It all went down in the 1957 sci-fi movie "20 Million Miles to Earth," which filmed at Iverson in late 1956.

In the monster's first appearance at Iverson, it surfaces in the Upper Gorge. The two rocks behind it can still be found at the site today: Crown Rock on the left and the Devil's Doorway Wall on the right.

Crown Rock appears again in this shot, where the hapless authorities are setting up to try to kill the monster with a flamethrower. That's Crown Rock filling up the bulk of the left half of the screen. You can also catch a glimpse of Minisub in the background, toward the right, directly above the guy in the suit. Both Crown and Minisub can still be found at Iverson. Well, technically, only about half of Crown Rock survived the Cal West Townhomes development that now fills the site — the same half seen here. The original rock extends farther to the left, as noted below.

Here's what's left of Crown Rock, which is now sort of a decoration among the condos. The rest of it was hacked away to make way for the driveway. You may notice the similarity in the shape of this rock and the one in the photo above it. The round part of the rock in the black-and-white shot, framing the guy with the flamethrower, is now concealed behind the foliage at the right of the above shot.

Detouring momentarily from the monster movie, this is what a hacked-up famous movie rock looks like. It's another view of Crown Rock in recent times, from what might be called the front of the rock. This view shows the pockmarks left when a portion of the rock was hacked away to make it fit the plan for the condo development. The rock is adjacent to one of the development's main driveways. (You may want to click on the photo to enlarge it for a better look at its hacked-up face.)

Sadly, they destroyed Crown's "twin," which was at least as interesting as the part that survived. Above is a shot of the two Crown Rock twins as they appeared in 1957 in the TV show "Have Gun, Will Travel" — each with its own Indian warrior on top. The shot is from the episode "The Yuma Treasure," which first aired Dec. 14, 1957. The twin on the right is the piece of the rock that remains today.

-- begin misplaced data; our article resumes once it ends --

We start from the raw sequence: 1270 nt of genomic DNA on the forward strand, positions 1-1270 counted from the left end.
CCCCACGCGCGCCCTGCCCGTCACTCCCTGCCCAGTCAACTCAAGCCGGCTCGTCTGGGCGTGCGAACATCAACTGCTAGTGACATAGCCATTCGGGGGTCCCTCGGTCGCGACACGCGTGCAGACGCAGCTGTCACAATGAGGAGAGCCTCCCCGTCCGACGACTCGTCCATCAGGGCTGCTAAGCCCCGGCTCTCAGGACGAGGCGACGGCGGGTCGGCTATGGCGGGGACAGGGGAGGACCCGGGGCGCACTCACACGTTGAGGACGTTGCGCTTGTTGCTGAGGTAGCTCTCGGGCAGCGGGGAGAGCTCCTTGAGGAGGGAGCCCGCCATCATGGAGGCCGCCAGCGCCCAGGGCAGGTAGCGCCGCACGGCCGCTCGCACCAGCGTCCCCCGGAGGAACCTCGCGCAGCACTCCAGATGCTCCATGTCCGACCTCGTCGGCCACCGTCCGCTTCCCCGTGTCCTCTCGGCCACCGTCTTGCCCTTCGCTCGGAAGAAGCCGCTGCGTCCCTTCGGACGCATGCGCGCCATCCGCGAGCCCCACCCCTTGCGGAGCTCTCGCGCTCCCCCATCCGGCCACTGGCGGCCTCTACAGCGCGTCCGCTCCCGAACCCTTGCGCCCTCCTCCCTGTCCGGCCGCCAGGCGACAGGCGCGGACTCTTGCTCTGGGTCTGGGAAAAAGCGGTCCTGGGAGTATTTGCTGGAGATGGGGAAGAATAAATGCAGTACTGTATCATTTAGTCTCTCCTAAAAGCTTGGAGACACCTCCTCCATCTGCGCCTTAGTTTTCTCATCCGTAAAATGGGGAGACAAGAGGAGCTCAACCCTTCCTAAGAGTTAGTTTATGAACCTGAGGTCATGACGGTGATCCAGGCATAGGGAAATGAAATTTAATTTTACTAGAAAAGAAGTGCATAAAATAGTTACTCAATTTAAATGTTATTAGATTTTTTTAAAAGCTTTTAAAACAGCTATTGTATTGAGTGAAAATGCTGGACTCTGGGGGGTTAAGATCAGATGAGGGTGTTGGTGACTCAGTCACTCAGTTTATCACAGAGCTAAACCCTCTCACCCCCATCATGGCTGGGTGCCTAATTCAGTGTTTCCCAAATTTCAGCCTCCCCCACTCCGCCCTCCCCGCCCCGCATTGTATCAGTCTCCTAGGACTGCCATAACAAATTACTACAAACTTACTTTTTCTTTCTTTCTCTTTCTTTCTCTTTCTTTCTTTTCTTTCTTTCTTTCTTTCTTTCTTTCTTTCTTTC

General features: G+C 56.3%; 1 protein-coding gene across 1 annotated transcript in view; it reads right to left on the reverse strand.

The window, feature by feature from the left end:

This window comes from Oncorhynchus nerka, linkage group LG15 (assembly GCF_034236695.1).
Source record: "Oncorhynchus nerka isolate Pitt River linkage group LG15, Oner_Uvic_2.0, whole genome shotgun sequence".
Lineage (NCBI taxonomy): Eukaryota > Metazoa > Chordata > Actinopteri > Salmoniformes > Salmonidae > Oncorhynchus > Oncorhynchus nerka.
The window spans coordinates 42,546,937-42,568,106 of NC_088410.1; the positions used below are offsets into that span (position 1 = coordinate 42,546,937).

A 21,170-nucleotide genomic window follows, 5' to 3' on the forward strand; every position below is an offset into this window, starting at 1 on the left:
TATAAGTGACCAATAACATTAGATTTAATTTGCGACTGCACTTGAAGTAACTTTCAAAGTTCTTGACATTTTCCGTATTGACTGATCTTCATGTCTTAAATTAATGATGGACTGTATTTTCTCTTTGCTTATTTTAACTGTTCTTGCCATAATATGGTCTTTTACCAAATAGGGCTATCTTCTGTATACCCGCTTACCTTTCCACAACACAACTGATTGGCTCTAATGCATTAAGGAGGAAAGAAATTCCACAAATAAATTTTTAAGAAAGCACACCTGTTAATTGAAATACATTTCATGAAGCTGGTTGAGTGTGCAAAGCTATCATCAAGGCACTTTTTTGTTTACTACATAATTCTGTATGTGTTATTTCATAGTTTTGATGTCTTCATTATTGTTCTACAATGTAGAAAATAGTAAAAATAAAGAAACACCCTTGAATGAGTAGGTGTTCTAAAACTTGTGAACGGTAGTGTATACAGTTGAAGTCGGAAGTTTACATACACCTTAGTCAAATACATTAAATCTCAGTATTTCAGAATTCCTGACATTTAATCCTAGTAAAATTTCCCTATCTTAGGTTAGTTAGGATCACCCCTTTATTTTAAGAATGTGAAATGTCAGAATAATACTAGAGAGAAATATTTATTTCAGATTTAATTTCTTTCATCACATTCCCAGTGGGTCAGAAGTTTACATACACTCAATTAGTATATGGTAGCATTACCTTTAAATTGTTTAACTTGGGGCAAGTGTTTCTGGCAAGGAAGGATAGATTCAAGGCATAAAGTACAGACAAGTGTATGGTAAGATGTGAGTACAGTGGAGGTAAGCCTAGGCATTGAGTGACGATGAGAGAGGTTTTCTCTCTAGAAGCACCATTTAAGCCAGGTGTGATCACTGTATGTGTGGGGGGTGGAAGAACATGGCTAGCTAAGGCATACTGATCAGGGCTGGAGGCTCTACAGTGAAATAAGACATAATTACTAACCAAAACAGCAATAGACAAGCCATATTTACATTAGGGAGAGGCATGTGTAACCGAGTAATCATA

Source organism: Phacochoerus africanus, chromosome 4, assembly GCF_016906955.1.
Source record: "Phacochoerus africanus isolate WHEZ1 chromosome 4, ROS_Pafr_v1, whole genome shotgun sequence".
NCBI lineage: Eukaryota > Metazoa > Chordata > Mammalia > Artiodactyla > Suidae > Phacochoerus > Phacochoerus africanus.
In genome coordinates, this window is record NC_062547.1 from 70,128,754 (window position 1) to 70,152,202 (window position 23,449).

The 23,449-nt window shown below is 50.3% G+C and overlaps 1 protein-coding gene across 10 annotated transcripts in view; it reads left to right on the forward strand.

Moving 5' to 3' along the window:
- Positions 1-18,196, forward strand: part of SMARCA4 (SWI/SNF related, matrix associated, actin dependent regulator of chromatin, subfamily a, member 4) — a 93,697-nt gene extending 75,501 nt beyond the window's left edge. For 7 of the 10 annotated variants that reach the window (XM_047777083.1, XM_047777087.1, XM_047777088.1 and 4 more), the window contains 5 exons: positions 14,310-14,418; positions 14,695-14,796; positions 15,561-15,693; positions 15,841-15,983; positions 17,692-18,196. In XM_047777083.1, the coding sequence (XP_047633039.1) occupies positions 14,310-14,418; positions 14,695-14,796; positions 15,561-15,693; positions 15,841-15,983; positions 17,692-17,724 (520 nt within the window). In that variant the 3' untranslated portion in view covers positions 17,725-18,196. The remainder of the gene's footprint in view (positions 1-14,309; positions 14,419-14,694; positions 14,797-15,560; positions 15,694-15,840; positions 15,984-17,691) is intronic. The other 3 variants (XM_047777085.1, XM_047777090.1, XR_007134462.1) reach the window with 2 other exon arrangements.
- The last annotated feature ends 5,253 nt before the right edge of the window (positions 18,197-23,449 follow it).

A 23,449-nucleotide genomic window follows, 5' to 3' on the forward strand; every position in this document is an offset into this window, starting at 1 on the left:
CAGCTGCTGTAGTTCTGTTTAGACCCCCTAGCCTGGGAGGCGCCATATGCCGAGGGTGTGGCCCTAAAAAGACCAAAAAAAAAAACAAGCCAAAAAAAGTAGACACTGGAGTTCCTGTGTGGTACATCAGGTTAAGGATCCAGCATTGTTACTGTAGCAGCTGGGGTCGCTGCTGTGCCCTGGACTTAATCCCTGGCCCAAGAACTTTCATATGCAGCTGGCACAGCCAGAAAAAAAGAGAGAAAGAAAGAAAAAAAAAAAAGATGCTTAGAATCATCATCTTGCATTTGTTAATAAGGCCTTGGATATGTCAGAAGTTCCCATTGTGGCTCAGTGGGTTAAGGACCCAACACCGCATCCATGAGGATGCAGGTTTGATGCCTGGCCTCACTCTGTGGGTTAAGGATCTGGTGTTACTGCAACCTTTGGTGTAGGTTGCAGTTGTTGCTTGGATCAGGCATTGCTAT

Back to the rampaging monster. This shot was probably one of the things the creature wound up rampaging about. The flamethrower scene takes place on the plateau at the top of Iverson's Upper Gorge, with the rock feature known as The Wall (not to be confused with the Devil's Doorway Wall) seen at the right, and Elders Peak in the background, to the right of the monster. The plateau in the foreground is now filled with condos, and The Wall was torn down to make room for them.

Another shot from the flamethrower showdown has the monster again positioned with its back to the Devil's Doorway Wall, center. At the left is Crown Rock, and the tall rock toward the right is part of the Devil's Doorway Cluster. In the background is Cactus Hill. All of these features remain in place today.

Fleeing the flamethrower, the monster emerges from the back side of Zorro's Cave, at the right. The tall rock toward the left is another familiar Iverson feature, which I call Heroes Tower because of its appearance in the NBC TV series "Heroes."

Here's a look at some of those same rocks in the summer of 2008 — including Heroes Tower and the rocks behind Zorro's Cave. This shot was taken when "Heroes" was being taped at the site, and the show's producers had added paintings to a number of the rocks.

Another pic from summer 2008 offers a better look at some of the rock paintings used in "Heroes," including the one on Heroes Tower at top right. The paint was all cleaned up as soon as the shoot was done, although I did find a couple of traces that hung around for a short time on some other rocks. Click here to see more about the "Heroes" shoot.

The pursuit of the monster in "20 Million Miles to Earth" eventually leads to another part of the Iverson Movie Ranch, where the Indian Hills Mobile Home Village now stands. In this shot a helicopter closes in as the monster is enjoying a snack in the approximate spot where the mobile home park's swimming pool is now located. Flanking the chopper are End Rock, on the left, and Corner Rock, just to the right of the helicopter, with Smooth Hill in the background.